Faculty of the Fortnight: Rick Parsons

Inspiring students through his love for art and teaching

The first floor of the Holman Art building is home to Art Professor Rick Parsons.

Clay pots, sculptures and ceramics fill the room along with a thin layer of dust from the clay. Students work intently on their projects while music from the radio plays either loudly or softly depending on the moment.

We talk in three different locations and move throughout the building seeking solace from the loud music and buzz of students critiquing their work while being careful to avoid leftover art substances like ink, paint or clay every time we sit down.

Rick Parsons (center) instructs ceramics students in the Holman Art and Media building
Bliss Georgiev
Rick Parsons (center) instructs ceramics students in the Holman Art and Media building

“I’m perceived as being an interdisciplinary artist,” Parsons said.  “I usually use material as metaphor.  I will use steel as a metaphor for a social or spiritual structure; something we perceive as being strong, rigid and firm.  We build our buildings with it.

Parsons also uses clay as a “metaphor for body.”

“It has the ability to absorb,” he said. “I will fire things just enough to get them hard, and then I actually soak them in salt water and iodine.”

This leaves the clay porous ready to absorb the elements over time.  

“I am actually using a scientific sense, where it should be used as a filter.”

Parsons said, “the salt ends up having that burn. It’s an interesting process; salt is healing and can help the body, but at the same time is very corrosive.  That’s when I bring steel and salt together.  That thing we perceive as being very strong can be broken down with something as simple as salt. Those things are in conflict with each other.  And a lot of things that we live with, within our society and culture, have conflicts.”

Parsons grew up in Galveston, Texas along the saltwater marshes of the Bayou.  

His work is influenced by that environment, and the industrial landscape found there.  

He said, “the salt, the imagery, and the rusted steel are something you would see every day in Galveston. The stark contrast of my work draws people to the images, and the embedded content of the material of choice subliminally impacts the viewer in a way.  There are always two layers to the work.  The material I use and the images.”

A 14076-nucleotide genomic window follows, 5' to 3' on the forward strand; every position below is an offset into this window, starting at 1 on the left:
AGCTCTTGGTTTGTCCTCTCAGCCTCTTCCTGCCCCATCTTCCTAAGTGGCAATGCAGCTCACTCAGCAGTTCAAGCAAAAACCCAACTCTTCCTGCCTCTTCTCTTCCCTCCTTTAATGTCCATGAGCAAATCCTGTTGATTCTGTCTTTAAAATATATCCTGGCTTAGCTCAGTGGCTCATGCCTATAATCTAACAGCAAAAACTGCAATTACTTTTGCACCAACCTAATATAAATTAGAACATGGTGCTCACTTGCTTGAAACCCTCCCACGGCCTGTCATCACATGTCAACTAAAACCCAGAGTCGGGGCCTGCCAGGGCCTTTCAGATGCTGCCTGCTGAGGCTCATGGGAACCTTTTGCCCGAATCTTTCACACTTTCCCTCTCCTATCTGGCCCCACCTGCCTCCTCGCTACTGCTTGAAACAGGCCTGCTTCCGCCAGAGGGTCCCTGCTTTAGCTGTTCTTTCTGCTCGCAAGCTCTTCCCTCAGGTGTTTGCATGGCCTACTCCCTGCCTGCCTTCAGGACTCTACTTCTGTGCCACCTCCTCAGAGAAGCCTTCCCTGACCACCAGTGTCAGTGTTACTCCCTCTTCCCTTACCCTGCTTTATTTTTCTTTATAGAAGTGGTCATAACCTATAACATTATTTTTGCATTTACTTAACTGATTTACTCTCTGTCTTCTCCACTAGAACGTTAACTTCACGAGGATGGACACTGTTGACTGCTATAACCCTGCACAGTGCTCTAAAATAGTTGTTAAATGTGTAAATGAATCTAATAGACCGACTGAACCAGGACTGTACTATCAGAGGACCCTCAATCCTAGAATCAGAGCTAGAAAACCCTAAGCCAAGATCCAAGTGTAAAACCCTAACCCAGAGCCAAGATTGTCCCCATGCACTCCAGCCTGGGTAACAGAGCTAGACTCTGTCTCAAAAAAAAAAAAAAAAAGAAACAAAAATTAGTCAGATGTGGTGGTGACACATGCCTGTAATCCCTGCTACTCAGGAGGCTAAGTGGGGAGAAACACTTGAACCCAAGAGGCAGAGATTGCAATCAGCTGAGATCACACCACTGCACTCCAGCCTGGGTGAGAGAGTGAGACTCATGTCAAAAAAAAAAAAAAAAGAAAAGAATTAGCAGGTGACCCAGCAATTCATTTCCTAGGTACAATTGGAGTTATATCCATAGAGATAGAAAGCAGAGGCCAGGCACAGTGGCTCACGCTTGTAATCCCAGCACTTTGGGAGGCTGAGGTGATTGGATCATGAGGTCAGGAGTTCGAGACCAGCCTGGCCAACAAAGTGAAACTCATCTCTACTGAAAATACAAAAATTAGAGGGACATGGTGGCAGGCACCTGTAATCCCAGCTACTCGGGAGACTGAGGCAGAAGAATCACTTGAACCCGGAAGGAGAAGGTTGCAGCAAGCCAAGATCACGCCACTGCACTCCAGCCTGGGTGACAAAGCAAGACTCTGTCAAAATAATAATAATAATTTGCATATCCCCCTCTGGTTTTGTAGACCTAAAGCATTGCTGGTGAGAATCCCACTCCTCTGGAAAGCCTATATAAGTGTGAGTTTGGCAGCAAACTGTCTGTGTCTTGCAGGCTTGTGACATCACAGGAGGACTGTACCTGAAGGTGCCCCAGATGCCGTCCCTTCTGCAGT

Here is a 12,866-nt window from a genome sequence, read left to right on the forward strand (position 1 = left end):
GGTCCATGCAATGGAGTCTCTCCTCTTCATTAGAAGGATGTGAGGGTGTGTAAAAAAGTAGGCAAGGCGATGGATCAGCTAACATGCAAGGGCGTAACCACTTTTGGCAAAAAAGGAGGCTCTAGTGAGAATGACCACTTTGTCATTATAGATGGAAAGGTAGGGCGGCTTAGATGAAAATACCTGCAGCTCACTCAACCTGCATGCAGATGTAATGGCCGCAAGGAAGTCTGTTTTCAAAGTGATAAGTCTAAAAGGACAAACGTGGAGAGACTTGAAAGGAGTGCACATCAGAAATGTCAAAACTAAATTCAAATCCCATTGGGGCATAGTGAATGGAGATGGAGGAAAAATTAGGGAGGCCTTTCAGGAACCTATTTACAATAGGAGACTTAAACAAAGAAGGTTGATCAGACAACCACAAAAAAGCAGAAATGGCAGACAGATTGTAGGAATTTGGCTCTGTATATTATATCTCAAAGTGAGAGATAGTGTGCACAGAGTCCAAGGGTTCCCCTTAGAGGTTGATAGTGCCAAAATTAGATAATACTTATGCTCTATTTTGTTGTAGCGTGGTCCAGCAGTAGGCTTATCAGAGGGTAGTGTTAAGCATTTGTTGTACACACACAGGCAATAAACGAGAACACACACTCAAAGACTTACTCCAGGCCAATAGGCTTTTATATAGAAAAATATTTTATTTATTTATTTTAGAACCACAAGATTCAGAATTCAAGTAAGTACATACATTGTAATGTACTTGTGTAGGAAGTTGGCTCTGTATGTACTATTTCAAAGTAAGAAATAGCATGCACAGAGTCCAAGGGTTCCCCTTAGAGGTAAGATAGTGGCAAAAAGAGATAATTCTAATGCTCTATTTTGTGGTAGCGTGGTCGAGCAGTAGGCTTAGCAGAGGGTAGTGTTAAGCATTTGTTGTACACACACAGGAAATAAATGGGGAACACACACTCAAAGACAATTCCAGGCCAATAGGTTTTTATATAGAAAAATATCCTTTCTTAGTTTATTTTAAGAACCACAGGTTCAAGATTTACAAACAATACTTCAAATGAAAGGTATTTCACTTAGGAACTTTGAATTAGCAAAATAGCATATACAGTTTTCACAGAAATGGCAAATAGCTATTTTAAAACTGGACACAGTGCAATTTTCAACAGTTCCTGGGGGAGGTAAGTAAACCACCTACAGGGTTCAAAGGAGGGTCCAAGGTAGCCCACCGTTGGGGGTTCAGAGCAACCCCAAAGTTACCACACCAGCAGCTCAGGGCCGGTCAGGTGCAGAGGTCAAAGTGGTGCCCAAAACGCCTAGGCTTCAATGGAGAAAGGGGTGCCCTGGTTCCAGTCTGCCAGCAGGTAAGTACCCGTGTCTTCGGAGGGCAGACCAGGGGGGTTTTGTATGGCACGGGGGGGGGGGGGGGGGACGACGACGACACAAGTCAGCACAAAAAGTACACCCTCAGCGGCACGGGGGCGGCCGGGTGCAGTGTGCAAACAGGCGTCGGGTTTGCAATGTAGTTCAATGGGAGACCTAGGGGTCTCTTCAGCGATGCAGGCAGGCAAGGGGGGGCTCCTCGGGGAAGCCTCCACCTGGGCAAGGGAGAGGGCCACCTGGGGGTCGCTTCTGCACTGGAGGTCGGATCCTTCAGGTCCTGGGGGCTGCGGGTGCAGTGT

Parsons is concerned with the consequences of our current production of pollution.  

He said, “the silhouettes are depicting things that are looming concerns in the future.  One being water, a finite resource.  There is only a certain amount of water on the planet.  Thinking about that, the other is electricity and what generates the electricity.  Is it hydroelectric, coal, or is it nuclear?”

Parsons believes that art isn’t just something to look at.  

“My hope is that people engage with the work and try to break it down more like a puzzle than just an observation,” he said. “A lot of people think art is something you passively observe.  It’s pretty and that’s all it is.  In my work I hope that it’s interesting enough that people stop, and start to investigate the work to try and figure out how it is that this thing fits together.”

Teaching for seven years doesn’t seem that long to Parsons.  

He said, “the great thing about art is that it’s ever changing.  The students change and they are so in tuned with culture, the environment, and life, that every time a new group comes in they are a recording of what is happening at that time.”  

Parsons compares the western movies of the ‘70s to today’s culture to help explain how different we process information.  

He said back then it could take 20 minutes to watch a rider cross the desert in a movie, but now only six minutes would seem like an eternity to a millennial viewer.  

Parsons added that the Art Department now becomes a model to the other disciplines in teaching techniques.  

Instead of long lectures and reading assignments teachers have to ask students questions, play them videos and break them out in groups to keep the students engaged.  

The critique environment and entrepreneurial actions come into play.

“Those are things the art world has been doing for years. We have always wanted our students to be innovative,” Parsons said. “We are always asking for our students to be individuals, and to come out with their own personal ideas and to manifest them somehow. In the business world, that’s what they ask of students now. They want them to be entrepreneurs and to come up with a creative idea or a solution.”